Methods I describe here can, however, reduce the danger of preemptive cyberwar and make mass seizure of the content of citizens’ private information practically infeasible, even for the most technically sophisticated intelligence agencies. Authentication businesses, incorporated in different countries, could publish independent directories of public keys that can then be cross-referenced with other personal and corporate directories. Moreover, hardware that can be verified by independent parties as operating according to formal specifications has been developed that can make mass breakins using operating system vulnerabilities practically infeasible.2 Security can be further enhanced through interactive biometrics (instead of passwords) for continuous authentication and through interactive incremental revelation of information so large amounts of it cannot be stolen in one go. The result would be strong, publicly evaluated cryptography embedded in independently verified hardware endpoints to produce systems that are dramatically more secure than current ones.

FBI Director James Comey has proposed compelling U.S. companies to install backdoors in every cellphone and personal computer, as well as in other network-enabled products or services, so the U.S. government can (with authorization of U.S. courts) hack in undetected. This proposal would actually increase the danger of cyberwar and decrease the competitiveness of almost all U.S. industry due to the emerging Internet of Things, which will soon include almost everything, thus enabling mass surveillance of citizens’ private information. Comey’s proposal has already increased mistrust by foreign governments and citizens alike, with the result that future exports of U.S. companies will have to be certified by corporate officers and verified by independent third parties not to have backdoors available to the U.S. government.

Following some inevitable next major terror attack, the U.S. government will likely be granted bulk access to all private information in data centers of U.S. companies. Consequently, creating a more decentralized cyberspace is fundamental to preserving creativity and freedom of expression worldwide. Statistical procedures running in data centers are used to try to find correlations in vast amounts of inconsistent information. An alternative method that can be used on citizens’ cellphones and personal computers has been developed to robustly process inconsistent information2 thereby facilitating new business implementations that are more decentralized—and much more secure.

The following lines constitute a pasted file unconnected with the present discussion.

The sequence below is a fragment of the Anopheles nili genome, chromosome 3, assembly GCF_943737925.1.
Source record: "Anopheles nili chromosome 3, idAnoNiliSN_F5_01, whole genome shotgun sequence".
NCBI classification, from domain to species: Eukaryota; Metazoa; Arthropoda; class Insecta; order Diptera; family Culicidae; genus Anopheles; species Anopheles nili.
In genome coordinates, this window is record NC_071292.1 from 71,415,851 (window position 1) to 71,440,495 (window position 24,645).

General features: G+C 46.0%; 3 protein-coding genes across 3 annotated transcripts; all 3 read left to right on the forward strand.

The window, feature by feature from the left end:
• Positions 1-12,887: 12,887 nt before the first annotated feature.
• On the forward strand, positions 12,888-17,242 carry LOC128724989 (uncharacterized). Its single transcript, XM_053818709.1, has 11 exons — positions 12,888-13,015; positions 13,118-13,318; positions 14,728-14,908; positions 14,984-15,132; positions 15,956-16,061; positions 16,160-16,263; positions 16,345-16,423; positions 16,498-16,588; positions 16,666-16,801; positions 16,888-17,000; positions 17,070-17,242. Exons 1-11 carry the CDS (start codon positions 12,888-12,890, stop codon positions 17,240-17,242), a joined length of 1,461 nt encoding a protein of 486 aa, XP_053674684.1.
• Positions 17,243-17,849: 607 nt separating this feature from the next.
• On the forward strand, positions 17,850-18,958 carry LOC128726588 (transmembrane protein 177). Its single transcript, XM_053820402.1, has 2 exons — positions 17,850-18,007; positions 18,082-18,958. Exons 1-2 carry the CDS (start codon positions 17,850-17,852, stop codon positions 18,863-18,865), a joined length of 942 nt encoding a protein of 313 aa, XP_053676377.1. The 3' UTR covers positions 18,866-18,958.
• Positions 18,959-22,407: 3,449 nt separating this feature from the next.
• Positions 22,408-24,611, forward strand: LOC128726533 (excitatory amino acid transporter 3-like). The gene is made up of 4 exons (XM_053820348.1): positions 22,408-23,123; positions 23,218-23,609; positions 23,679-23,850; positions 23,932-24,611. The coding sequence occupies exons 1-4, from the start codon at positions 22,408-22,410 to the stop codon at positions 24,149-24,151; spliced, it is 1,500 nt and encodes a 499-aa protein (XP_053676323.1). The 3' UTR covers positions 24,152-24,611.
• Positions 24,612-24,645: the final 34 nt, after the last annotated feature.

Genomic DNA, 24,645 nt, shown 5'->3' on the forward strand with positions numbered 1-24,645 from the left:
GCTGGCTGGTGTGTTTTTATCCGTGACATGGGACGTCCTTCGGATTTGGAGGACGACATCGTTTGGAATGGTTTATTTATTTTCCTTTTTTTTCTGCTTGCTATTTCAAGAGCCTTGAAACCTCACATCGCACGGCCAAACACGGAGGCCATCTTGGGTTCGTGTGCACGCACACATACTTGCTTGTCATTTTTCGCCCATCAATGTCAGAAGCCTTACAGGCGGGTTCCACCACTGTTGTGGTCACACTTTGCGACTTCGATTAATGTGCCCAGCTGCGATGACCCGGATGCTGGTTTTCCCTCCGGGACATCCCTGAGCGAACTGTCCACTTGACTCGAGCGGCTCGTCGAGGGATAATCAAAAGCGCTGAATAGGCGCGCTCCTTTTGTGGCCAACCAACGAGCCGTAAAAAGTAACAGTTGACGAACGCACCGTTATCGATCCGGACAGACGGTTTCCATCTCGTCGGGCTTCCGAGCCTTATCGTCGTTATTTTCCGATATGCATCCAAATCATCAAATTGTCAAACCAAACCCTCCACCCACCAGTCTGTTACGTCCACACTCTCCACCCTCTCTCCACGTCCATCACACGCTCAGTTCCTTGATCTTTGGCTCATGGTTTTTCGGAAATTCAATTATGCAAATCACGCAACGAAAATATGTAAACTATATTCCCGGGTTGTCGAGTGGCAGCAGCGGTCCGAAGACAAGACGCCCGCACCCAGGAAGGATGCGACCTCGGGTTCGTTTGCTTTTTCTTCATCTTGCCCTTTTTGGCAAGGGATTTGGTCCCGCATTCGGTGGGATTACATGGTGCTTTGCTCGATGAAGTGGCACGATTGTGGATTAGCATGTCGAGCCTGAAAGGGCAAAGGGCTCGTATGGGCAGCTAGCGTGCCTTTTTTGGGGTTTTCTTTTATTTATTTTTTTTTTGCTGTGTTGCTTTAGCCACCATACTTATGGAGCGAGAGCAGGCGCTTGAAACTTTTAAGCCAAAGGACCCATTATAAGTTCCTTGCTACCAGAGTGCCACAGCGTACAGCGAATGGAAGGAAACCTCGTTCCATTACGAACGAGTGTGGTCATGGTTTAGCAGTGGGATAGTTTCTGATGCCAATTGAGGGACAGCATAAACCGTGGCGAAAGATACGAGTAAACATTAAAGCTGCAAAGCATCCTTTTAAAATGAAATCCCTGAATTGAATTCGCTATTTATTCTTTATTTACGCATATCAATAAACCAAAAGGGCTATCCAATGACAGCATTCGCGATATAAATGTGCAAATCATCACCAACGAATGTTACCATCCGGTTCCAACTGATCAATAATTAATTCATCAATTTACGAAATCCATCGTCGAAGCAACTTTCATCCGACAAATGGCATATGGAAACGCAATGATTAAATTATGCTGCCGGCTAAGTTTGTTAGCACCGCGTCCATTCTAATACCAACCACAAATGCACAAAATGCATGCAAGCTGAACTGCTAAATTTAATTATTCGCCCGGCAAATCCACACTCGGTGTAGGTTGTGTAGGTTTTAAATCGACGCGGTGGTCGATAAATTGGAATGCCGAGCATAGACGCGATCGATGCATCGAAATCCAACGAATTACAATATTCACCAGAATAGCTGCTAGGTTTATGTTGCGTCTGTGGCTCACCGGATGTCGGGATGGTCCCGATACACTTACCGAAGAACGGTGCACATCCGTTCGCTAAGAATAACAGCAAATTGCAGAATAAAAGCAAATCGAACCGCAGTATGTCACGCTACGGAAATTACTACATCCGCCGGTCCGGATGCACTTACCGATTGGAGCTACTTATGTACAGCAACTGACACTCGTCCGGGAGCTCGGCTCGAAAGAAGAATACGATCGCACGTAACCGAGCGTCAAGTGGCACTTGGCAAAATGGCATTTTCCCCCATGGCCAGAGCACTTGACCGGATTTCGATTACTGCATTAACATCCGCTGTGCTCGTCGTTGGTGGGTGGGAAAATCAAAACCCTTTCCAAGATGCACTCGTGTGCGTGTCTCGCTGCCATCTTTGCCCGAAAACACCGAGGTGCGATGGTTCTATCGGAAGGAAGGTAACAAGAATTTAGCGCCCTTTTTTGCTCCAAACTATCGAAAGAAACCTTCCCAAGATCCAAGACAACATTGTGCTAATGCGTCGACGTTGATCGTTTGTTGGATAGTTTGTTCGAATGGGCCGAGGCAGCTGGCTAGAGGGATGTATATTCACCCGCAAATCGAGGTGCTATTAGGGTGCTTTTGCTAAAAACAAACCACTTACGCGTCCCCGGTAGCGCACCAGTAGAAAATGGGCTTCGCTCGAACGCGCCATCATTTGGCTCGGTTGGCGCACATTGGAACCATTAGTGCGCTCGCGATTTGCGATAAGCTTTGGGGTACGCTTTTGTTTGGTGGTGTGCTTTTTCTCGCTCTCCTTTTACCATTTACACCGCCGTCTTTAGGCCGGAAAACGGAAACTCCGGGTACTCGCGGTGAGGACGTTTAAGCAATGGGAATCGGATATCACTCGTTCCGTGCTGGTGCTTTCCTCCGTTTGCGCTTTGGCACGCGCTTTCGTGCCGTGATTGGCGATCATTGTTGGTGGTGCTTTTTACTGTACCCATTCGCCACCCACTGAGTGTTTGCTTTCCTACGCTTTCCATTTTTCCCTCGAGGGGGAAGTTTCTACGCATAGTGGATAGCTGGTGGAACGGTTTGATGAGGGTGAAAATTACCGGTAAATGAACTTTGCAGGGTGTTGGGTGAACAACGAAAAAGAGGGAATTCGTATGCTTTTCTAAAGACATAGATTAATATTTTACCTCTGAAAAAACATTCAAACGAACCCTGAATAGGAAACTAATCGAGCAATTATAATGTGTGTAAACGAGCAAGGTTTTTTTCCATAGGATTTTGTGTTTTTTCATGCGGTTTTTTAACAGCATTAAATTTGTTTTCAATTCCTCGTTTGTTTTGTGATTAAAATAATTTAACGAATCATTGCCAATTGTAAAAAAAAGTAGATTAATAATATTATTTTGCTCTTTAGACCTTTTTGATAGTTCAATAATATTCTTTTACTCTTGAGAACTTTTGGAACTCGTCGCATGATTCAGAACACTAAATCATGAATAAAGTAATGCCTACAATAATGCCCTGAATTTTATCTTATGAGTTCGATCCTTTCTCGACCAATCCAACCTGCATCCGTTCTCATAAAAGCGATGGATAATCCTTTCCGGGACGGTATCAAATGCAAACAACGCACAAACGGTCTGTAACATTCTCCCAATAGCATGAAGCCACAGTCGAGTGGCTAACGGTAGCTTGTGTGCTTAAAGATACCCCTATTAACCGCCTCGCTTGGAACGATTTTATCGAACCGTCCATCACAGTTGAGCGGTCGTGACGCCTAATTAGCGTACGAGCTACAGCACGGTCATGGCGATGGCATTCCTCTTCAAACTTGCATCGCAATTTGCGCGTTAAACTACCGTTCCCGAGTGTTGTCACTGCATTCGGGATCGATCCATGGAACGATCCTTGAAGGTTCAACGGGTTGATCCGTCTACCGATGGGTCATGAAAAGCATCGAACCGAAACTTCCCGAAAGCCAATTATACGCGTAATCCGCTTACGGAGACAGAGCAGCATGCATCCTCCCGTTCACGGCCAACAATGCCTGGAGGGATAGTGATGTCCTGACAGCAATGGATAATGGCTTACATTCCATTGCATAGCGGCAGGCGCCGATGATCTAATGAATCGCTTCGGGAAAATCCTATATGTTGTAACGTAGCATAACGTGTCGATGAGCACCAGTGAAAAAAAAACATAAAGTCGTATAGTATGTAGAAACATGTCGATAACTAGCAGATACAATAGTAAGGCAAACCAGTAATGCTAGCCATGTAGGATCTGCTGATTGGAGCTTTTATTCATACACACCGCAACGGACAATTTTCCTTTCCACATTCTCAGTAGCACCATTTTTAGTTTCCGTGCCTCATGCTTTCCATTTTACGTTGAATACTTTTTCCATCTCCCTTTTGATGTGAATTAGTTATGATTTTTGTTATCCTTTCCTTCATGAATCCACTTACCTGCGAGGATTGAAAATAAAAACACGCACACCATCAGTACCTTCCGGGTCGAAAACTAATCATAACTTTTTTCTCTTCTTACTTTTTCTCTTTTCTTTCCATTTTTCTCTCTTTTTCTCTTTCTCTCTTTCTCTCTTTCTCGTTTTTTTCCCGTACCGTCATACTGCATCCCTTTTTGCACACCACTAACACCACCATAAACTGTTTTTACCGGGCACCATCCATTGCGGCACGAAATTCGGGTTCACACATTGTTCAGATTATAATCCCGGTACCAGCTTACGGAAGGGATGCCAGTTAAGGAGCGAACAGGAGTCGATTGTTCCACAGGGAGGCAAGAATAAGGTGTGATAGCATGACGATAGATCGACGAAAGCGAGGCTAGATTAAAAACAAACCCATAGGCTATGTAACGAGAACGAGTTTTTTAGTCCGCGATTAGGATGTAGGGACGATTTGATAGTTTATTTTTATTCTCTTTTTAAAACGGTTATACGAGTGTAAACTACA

Carl Hewitt, Palo Alto, CA

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Ordinary Human Movement as False Positive

It might indeed prove difficult to train software to detect suspicious or threatening movements based on context alone, as in Chris Edwards’s news story "Decoding the Language of Human Movement" (Dec. 2014). Such difficulty also makes me wonder if a surveillance software system trained to detect suspicious activity could view such movement as "strange" and "suspicious," given a particular location and time, and automatically trigger a security alert. For instance, I was at a bus stop the other day and a fellow rider started doing yoga-like stretching exercises to pass the time while waiting for the bus. Projecting a bit, could we end up where ordinary people like the yoga person would be compelled to move about in public like stiff robots for fear of triggering a false positive?

Eduardo Coll, Minneapolis, MN